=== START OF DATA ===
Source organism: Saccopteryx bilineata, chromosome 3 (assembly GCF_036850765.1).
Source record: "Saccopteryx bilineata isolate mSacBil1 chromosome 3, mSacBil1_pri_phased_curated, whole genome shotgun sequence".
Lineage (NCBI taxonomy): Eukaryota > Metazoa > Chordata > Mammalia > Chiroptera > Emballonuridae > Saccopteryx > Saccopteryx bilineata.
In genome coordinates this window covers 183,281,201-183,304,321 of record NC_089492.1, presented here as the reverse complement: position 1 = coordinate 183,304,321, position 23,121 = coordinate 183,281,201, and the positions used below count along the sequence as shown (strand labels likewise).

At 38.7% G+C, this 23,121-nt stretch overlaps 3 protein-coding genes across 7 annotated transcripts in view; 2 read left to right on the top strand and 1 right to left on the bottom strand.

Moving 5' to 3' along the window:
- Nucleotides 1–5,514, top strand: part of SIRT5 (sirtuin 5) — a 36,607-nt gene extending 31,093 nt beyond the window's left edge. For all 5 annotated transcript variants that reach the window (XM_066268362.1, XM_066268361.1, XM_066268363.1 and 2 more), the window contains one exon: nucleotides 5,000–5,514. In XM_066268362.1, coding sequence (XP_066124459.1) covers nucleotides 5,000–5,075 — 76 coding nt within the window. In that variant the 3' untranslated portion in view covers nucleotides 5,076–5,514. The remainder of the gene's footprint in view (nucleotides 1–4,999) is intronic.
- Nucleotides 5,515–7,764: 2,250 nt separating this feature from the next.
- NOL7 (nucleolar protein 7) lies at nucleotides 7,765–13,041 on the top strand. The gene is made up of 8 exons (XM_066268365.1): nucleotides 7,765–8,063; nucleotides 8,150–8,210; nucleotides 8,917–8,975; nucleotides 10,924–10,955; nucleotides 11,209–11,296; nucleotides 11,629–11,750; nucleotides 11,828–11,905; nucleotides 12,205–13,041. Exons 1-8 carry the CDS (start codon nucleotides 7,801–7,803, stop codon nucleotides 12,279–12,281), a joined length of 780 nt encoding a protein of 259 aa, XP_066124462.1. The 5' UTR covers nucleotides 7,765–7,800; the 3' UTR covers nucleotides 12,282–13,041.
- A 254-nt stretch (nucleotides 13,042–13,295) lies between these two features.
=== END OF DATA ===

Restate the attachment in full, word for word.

Source organism: Saccopteryx bilineata, chromosome 3 (assembly GCF_036850765.1).
Source record: "Saccopteryx bilineata isolate mSacBil1 chromosome 3, mSacBil1_pri_phased_curated, whole genome shotgun sequence".
Lineage (NCBI taxonomy): Eukaryota > Metazoa > Chordata > Mammalia > Chiroptera > Emballonuridae > Saccopteryx > Saccopteryx bilineata.
In genome coordinates this window covers 183,281,201-183,304,321 of record NC_089492.1, presented here as the reverse complement: position 1 = coordinate 183,304,321, position 23,121 = coordinate 183,281,201, and the positions used below count along the sequence as shown (strand labels likewise).

At 38.7% G+C, this 23,121-nt stretch overlaps 3 protein-coding genes across 7 annotated transcripts in view; 2 read left to right on the top strand and 1 right to left on the bottom strand.

Moving 5' to 3' along the window:
- Nucleotides 1–5,514, top strand: part of SIRT5 (sirtuin 5) — a 36,607-nt gene extending 31,093 nt beyond the window's left edge. For all 5 annotated transcript variants that reach the window (XM_066268362.1, XM_066268361.1, XM_066268363.1 and 2 more), the window contains one exon: nucleotides 5,000–5,514. In XM_066268362.1, coding sequence (XP_066124459.1) covers nucleotides 5,000–5,075 — 76 coding nt within the window. In that variant the 3' untranslated portion in view covers nucleotides 5,076–5,514. The remainder of the gene's footprint in view (nucleotides 1–4,999) is intronic.
- Nucleotides 5,515–7,764: 2,250 nt separating this feature from the next.
- NOL7 (nucleolar protein 7) lies at nucleotides 7,765–13,041 on the top strand. The gene is made up of 8 exons (XM_066268365.1): nucleotides 7,765–8,063; nucleotides 8,150–8,210; nucleotides 8,917–8,975; nucleotides 10,924–10,955; nucleotides 11,209–11,296; nucleotides 11,629–11,750; nucleotides 11,828–11,905; nucleotides 12,205–13,041. Exons 1-8 carry the CDS (start codon nucleotides 7,801–7,803, stop codon nucleotides 12,279–12,281), a joined length of 780 nt encoding a protein of 259 aa, XP_066124462.1. The 5' UTR covers nucleotides 7,765–7,800; the 3' UTR covers nucleotides 12,282–13,041.
- A 254-nt stretch (nucleotides 13,042–13,295) lies between these two features.